Best answer: The best setup for most is a combination, where the solid-state drive (SSD) boots Windows and most used applications, and the hard disk drive (HDD) is used primarily for mass storage.
What’s the difference between the two?
In its simplest form, an SSD is flash storage and has no moving parts whatsoever. As a result, they’re smaller and take up less space in a PC case, in some instances even mounting directly to the motherboard. SSD storage is much faster than its HDD equivalent.
HDD storage is made up of magnetic tape and has mechanical parts inside. They’re larger than SSDs and much slower to read and write.
Why use an SSD?
The beauty of an SSD is that this waiting time is dramatically reduced, even on cheaper drives, when compared to HDD. Anything you load on it will perform actions much quicker.
One of the best uses for an SSD in a PC is as a boot drive. This means installing a small-ish capacity drive on which your Windows 10 operating system will live and boot up from every day. By doing this, your PC will boot up and be ready to go in a flash. You can also put your most frequently used software on there for a similar effect.
SSD prices have come down a lot in recent times, too, with the price per gigabyte much lower than it once was. Large capacity drives are still expensive, as are the highest performing ones, but generally speaking, they’re more affordable than ever.
A note on PCIe 4.0 SSDs
If you’re using the AMD platform you might be able to use the new-gen, absurdly fast PCIe 4.0 SSDs. These are currently the fastest consumer drives on sale.
However, unless you’re using both a Ryzen 3000 processor and the AMD X570 chipset on your motherboard, you won’t be able to take full advantage.
Take full advantage of the new, fast PCIe 4.0 SSD with the Sabrent Rocket and get up to 5,000 MB/s read speeds and 2,500 MB/s write speeds.
If you are, something like a Sabrent Rocket is both great value and incredibly fast.
Why use an HDD?
PC cases usually have space for more than one drive, meaning you can stack up as much mass storage as you can stash and your budget will allow.
Price per gigabyte is still much less than SSDs, and large capacity drives won’t take all your money. An efficient system would have an SSD to boot Windows from and one or more HDDs for mass storage.
If you can have an NVMe drive in your PC, then these will yield the best performance, and thankfully aren’t that expensive anymore. Our ultimate recommendation is the Samsung 970 EVO Plus thanks to its reliability, insane performance, great warranty, and reasonable price.
The best SSD money can buy.
If you’re building a PC in 2019, there’s a strong chance you have support for NVMe drives on your motherboard, and this is the best of the bunch. Insane read and write speeds meet proven reliability, user-friendly companion software, and a stellar warranty.
If you’re looking to get some of that NVMe performance on a budget, you can also do that with the excellent Sabrent Rocket. It’s not as fast as a Samsung SSD, but it costs a good chunk less.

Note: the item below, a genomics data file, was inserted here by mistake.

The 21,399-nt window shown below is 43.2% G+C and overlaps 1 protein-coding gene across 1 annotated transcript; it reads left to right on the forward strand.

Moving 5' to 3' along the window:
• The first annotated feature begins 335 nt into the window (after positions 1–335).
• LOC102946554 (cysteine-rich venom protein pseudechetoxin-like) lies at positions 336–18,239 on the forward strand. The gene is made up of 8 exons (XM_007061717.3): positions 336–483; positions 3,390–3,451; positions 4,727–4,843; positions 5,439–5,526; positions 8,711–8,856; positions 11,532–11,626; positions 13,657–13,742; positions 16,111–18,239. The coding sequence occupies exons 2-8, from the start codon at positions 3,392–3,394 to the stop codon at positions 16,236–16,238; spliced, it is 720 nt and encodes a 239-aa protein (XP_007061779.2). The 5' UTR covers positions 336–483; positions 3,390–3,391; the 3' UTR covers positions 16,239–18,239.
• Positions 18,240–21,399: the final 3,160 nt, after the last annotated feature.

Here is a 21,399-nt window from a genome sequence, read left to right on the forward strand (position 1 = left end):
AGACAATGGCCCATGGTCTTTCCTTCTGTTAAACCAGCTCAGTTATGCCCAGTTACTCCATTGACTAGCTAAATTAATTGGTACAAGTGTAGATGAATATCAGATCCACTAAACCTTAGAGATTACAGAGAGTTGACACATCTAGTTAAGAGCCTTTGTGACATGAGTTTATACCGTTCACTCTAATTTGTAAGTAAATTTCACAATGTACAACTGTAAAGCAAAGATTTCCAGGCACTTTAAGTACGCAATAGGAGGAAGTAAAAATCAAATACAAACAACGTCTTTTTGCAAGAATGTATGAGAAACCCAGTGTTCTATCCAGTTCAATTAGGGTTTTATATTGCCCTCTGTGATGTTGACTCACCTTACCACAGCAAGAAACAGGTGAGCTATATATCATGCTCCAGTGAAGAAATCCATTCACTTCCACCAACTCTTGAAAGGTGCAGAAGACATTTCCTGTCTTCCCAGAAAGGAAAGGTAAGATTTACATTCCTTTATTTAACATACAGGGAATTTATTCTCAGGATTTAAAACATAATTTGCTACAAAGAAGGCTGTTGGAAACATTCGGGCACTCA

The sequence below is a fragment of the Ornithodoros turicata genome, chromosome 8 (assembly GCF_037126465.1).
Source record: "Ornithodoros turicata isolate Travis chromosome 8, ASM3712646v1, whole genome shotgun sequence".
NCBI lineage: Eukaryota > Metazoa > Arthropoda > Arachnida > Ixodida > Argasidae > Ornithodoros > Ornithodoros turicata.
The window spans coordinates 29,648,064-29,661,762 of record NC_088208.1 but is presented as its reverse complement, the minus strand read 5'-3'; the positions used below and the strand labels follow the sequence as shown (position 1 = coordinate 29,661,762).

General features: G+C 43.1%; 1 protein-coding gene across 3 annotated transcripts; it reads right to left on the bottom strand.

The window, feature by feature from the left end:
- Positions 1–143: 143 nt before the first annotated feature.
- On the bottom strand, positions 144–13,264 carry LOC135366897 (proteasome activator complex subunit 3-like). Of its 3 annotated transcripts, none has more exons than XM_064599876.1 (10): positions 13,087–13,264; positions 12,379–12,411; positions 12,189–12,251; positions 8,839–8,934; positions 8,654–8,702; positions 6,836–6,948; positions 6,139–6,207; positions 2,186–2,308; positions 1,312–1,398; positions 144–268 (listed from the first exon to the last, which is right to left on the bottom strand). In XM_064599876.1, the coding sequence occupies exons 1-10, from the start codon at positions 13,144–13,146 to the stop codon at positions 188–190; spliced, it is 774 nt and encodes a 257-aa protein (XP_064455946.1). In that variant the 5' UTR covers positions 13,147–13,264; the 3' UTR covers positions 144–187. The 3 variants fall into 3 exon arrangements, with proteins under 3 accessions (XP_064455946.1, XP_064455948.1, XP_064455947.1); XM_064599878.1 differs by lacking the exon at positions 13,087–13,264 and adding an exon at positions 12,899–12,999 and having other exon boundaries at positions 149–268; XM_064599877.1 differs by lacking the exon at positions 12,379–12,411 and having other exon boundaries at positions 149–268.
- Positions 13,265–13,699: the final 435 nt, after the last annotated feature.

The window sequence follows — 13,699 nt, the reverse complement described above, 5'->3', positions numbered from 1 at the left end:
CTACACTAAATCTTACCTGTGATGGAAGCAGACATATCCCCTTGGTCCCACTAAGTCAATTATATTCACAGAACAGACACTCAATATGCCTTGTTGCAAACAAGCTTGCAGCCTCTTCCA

Best budget NVMe
Excellent performance at a low price
While write speeds aren’t the greatest you’ll find, on balance, this is an excellent SSD, especially at the price, and a definite upgrade from an HDD or a SATA SSD.
For mass storage, whether you go for a 2.5-inch SSD or an HDD, these are our top recommendations. Both are from well-respected brands, are reliable products and won’t run away with your wallet.
Best 2.5-inch SSD
Samsung quality, lower price
If you’re looking for a great 2.5-inch SSD for a laptop or desktop, this is it. You get great performance, a great warranty, and an affordable price. Great for all-purpose use.
Store all of the things
This is a great HDD available in some quite massive storage sizes, which makes it perfect to store large quantities of files, less important apps, and games.
|Attribute||SSD (Solid State Drive)||HDD (Hard Disk Drive)|
|Power Draw / Battery Life||Less power draw, averages 2 – 3 watts, resulting in 30+ minute battery boost||More power draw, averages 6 – 7 watts and therefore uses more battery|
|Cost||Expensive, roughly $0.20 per gigabyte (based on buying a 1TB drive)||Only around $0.03 per gigabyte, very cheap (buying a 4TB model)|
|Capacity||Typically not larger than 1TB for notebook size drives; 4TB max for desktops||Typically around 500GB and 2TB maximum for notebook size drives; 10TB max for desktops|
|Operating System Boot Time||Around 10-13 seconds average bootup time||Around 30-40 seconds average bootup time|
|Noise||There are no moving parts and as such no sound||Audible clicks and spinning can be heard|
|Vibration||No vibration as there are no moving parts||The spinning of the platters can sometimes result in vibration|
|Heat Produced||Lower power draw and no moving parts so little heat is produced||HDD doesn’t produce much heat, but it will have a measurable amount more heat than an SSD due to moving parts and higher power draw|
|Failure Rate||Mean time between failure rate of 2.0 million hours||Mean time between failure rate of 1.5 million hours|
|File Copy / Write Speed||Generally above 200 MB/s and up to 550 MB/s for cutting edge drives||The range can be anywhere from 50 – 120MB / s|
|Encryption||Full Disk Encryption (FDE) Supported on some models||Full Disk Encryption (FDE) Supported on some models|
|File Opening Speed||Up to 30% faster than HDD||Slower than SSD|
|Magnetism Affected?||An SSD is safe from any effects of magnetism||Magnets can erase data|